DENVER, Feb. 15 --The National Basketball Association and Nike dedicated a new NikeGO basketball court today at the Boettcher Boys & Girls Club, a proud member of the Jr. NBA/Jr. WNBA. The event was just one of many community activities leading up to NBA All-Star 2005 in Denver. Following the court dedication, Nuggets Legend Mark Randall led a Jr. NBA/Jr.WNBA Basketball & Books clinic for more than 50 youngsters on the new court, where the players learned fundamental basketball skills and were taught the values of teamwork and sportsmanship. Following the clinic, the participants read Strong to the Hoop with the children. Additional Basketball & Books clinics were held at the same time with NBA Legends at the Southwest YMCA and Glenarm Recreation Center.

The Jr. NBA/Jr. WNBA, presented by Gatorade and Nike, is a support program for recreational youth basketball leagues designed to heighten awareness and enhance the youth basketball experience for parents, players, coaches and officials. Approximately 1,150 youth basketball leagues and about 60,000 teams (for boys and girls, ages 5-14 years-old) are 2004-05 Jr. NBA and Jr. WNBA members. This season, 60,000 coaches, 25,000 officials, 600,000 players and 1,200,000 parents are participating in the program.

“NBA All-Star 2005 in Denver is more than just a great weekend of basketball. We are proud to give back to the local community and have a chance to impact the lives of young people here in Denver,” said Kathy Behrens, NBA senior vice president community relations. “Nike has been a great partner for the Jr. NBA/Jr. WNBA and has been instrumental in helping build better facilities for organizations like Boettcher Boys & Girls Club, that are doing so much to give kids a safe place to be.”

NikeGO is Nike's signature U.S. community affairs initiative and the company's long-term commitment to getting kids more physically active. The program's mission is to increase physical activity in youth ages 8-15, offering them the support and motivation to become physically active, stay healthy and have fun. Nike committed more than $10 million in the United States last year in cash and products to get kids moving and targets to increase that amount in the current year. Visit www.nikego.com for additional information.

“We are pleased to partner with the NBA in this valuable community outreach activity,” said Nike's Phil Cook. “The court project provides opportunities for athletes to practice and play this wonderful game, and creates a structural legacy of the all-star weekend events in the city of Denver.”

This is the fifth year Nike and the NBA have refurbished a basketball court for youth in conjunction with NBA All-Star. Since 1993, more than 15 million pairs of athletic shoes have been recycled through Nike’s Reuse-A-Shoe program. Instead of sending them to the landfill, Nike invented a process to slice unusable athletic shoes into three parts. Each part is then ground into materials that can be reused to make new NikeGO sports surfaces (including, running tracks, playground surfaces, and basketball and tennis courts), which it donates to communities across the U.S. to help get kids more physically active. For more information about the program, visit www.nikereuseashoe.com.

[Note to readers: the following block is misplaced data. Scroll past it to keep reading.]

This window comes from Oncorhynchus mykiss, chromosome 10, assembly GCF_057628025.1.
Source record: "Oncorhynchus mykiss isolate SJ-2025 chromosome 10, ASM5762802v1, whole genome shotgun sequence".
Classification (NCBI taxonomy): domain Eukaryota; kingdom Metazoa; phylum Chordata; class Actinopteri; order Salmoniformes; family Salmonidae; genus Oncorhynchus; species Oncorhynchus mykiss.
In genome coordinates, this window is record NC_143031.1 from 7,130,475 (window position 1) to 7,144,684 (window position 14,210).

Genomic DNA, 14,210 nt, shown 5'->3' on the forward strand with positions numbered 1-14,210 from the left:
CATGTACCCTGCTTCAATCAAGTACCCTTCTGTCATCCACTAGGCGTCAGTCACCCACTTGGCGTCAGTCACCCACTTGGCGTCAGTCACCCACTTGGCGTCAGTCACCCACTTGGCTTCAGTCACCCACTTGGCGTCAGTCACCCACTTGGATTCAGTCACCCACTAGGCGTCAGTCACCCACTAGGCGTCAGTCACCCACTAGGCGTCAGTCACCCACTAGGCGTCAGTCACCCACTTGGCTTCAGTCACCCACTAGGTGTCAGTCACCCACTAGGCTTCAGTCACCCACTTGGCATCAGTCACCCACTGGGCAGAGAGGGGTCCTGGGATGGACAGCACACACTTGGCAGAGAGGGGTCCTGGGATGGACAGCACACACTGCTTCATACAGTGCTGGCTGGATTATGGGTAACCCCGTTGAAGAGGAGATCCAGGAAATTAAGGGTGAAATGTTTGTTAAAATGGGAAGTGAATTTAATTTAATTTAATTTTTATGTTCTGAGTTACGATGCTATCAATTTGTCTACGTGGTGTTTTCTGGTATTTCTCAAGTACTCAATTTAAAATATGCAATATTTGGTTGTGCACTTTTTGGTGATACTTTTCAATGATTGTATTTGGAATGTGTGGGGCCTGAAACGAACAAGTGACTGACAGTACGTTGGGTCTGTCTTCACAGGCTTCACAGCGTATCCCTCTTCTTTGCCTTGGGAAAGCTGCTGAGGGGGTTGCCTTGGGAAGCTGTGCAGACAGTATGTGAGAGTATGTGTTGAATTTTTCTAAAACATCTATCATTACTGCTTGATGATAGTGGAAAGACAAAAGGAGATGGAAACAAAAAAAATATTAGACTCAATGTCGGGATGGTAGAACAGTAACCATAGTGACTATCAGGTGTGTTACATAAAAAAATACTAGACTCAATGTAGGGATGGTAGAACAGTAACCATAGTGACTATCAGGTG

The NBA All-Star game will feature the top players from the Eastern and Western conferences going head to head on Sunday, February 20, 2005 at the Pepsi Center in Denver. It is the culmination of a week of activities that will showcase the greatest athletes in the world playing basketball at the highest level of competition, present the excitement of NBA basketball on an international stage, and display the league’s deep commitment to its community through numerous events held throughout the Denver community.

The Jr. NBA/Jr. WNBA program provides recreational youth basketball leagues with free access to a variety of valuable membership programs, including an Instructional Curriculum for players, parents, coaches and officials. Jr. NBA/Jr. WNBA is endorsed by the Youth Basketball Partnership, made up of the Boys & Girls Clubs of America, National Recreation and Parks Association, National Police Athletic Leagues, Jewish Community Centers of North America and Basketball Canada. These organizations also support the Jr. NBA/Jr. WNBA by serving as a communication link to local member leagues.

The NBA and WNBA have named honorary captains that contribute to the Jr. NBA/Jr. WNBA and encourage positive participation by players, parents and coaches. The cornerstone of the program is the instructional guidebook provided free to all players, parents, coaches and officials from member leagues. The program components have been created by a distinguished group of experts, including nationally-recognized youth sports expert Rick Wolff, nutritionist Dr. Jackie Berning, the National Association of Sports Officials (NASO), and the Jr. NBA/ Jr. WNBA Advisory Council, which is made up of Ray Allen (Seattle SuperSonics), Mike Bibby (Sacramento Kings), Sue Bird (Seattle Storm), Tina Thompson (Houston Comets), Doc Rivers (Head Coach Boston Celtics), Danny Crawford (NBA Official), Lisa Mattingly (WNBA Official), Suzie McConnell Serio (Head Coach Minnesota Lynx) and Bill Walton (Hall-of-Famer and ESPN analyst).